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Friday, March 10, 2000

City & County of Honolulu

Neighborhood vision
teams to unveil more than
100 projects on Oahu

There's criticism that the vision
program doesn't issue public meeting
notices and some residents are left out

By Gordon Y.K. Pang


Putting up a new bandstand like the one Waialua had during its plantation days was something Ken Martyn and some neighbors had talked about for years.

"We had the idea; we just didn't have the means until the mayor's vision project," he said.

Martyn is one of the true believers of Mayor Jeremy Harris' vision program, which dedicates $2 million in construction funds annually to each of 19 Oahu community groups.

The North Shore Vision Team has $330,000 earmarked for planning and construction of the bandstand in next year's budget.

It already has slotted $145,000 this year to purchase the bandstand site.

Martyn and other participants in the vision groups will unveil more than 100 projects at a gathering tomorrow morning at the Hawaii Convention Center.

The $38 million vision program represents roughly 15 percent of Harris' proposed $268 million total capital improvements budget.

Harris made it clear how important the vision process is to his political agenda last week in the courtyard of Honolulu Hale. Representatives from all 19 teams were on hand to describe projects as part of the mayor's annual press conference on the city budget.

Those involved praise it as a means of giving Oahu citizens a chance to give feedback.

"This is the best thing I've seen in government in 10 years," said Councilman Duke Bainum, an early supporter.

Bainum said he's getting a broad spectrum of participants in his district's vision teams and all feel a "sense of ownership" over the projects they craft.

"In my communities, at least, we feel like we're ending up with better projects and a better process," Bainum said.

Not everyone feels the same way.

The Kailua Neighborhood Board, for instance, voted to oppose a plan by its area vision team to spend $1.2 million to place utility lines underground along a section of Kailua Avenue.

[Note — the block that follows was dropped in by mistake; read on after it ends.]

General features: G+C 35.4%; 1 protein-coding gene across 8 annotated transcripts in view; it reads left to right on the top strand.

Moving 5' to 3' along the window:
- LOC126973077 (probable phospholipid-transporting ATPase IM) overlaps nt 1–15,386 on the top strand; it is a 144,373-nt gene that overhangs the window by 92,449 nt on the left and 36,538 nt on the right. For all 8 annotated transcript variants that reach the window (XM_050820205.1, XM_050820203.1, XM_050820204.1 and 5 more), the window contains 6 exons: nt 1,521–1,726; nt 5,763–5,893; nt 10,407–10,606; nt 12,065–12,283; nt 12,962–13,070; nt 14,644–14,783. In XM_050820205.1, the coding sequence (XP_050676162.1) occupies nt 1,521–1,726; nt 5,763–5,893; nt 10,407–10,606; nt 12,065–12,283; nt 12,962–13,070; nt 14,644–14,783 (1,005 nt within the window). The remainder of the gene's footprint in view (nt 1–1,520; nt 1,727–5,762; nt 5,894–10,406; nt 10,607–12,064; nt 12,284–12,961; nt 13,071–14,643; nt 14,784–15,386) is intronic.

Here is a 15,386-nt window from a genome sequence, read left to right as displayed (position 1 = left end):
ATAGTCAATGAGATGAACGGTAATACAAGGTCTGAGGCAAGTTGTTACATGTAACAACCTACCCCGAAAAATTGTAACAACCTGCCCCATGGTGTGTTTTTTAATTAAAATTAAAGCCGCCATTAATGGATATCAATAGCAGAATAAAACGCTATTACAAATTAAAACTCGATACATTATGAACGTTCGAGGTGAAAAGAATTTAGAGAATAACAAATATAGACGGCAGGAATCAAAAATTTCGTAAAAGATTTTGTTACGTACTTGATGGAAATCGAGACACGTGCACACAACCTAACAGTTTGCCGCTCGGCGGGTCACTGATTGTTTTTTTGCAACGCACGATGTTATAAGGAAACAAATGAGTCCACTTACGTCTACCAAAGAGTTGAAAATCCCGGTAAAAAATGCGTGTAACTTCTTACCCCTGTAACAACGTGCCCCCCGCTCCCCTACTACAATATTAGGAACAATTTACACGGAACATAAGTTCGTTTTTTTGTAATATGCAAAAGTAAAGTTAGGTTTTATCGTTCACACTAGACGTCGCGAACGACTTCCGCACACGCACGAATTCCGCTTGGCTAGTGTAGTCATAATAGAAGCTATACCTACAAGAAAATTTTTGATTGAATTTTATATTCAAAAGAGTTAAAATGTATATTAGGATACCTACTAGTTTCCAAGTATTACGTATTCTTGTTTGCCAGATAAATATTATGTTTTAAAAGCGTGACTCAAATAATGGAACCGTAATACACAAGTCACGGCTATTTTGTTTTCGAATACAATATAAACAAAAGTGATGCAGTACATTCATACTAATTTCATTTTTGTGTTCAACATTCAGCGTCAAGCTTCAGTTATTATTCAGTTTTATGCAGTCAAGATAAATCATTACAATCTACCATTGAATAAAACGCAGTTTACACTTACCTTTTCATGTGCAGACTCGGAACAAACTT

Board chairman Faith Evans said members felt the money could be better used on other projects.

"We don't know where it came from," she said, referring to the utility line project, "except that that particular project had the most votes on that particular night."

Evans said it's easy for a special-interest group to take control of a vision team and stack the votes, since the teams are not required to post public notices of its meetings as do neighborhood boards and other government boards and commissions.

A bill introduced last year by Councilwoman Donna Mercado Kim that would require vision teams to fall under state public notice requirements has been stuck in a Council committee.

Harris officials say it's easy to get on the mailing list of a vision team and that announcements of every meeting are listed on the city's Web page.

Councilman Mufi Hannemann, who has announced intentions to run against Harris in this fall's mayoral election, said Kailua is not the only place where vision teams are in a quandary.

In Waimanalo, a plan for an equestrian center was withdrawn after affected farmers said they weren't informed.

"It's being disingenuous when the community as a whole is not aware these things are happening," Hannemann said.

He said he's in favor of community involvement and the concept of vision teams so long as everyone has a say. But vision teams so far have often lacked guidance from all stakeholders, from neighborhood board members to city engineers, he said.

E-mail to City Desk

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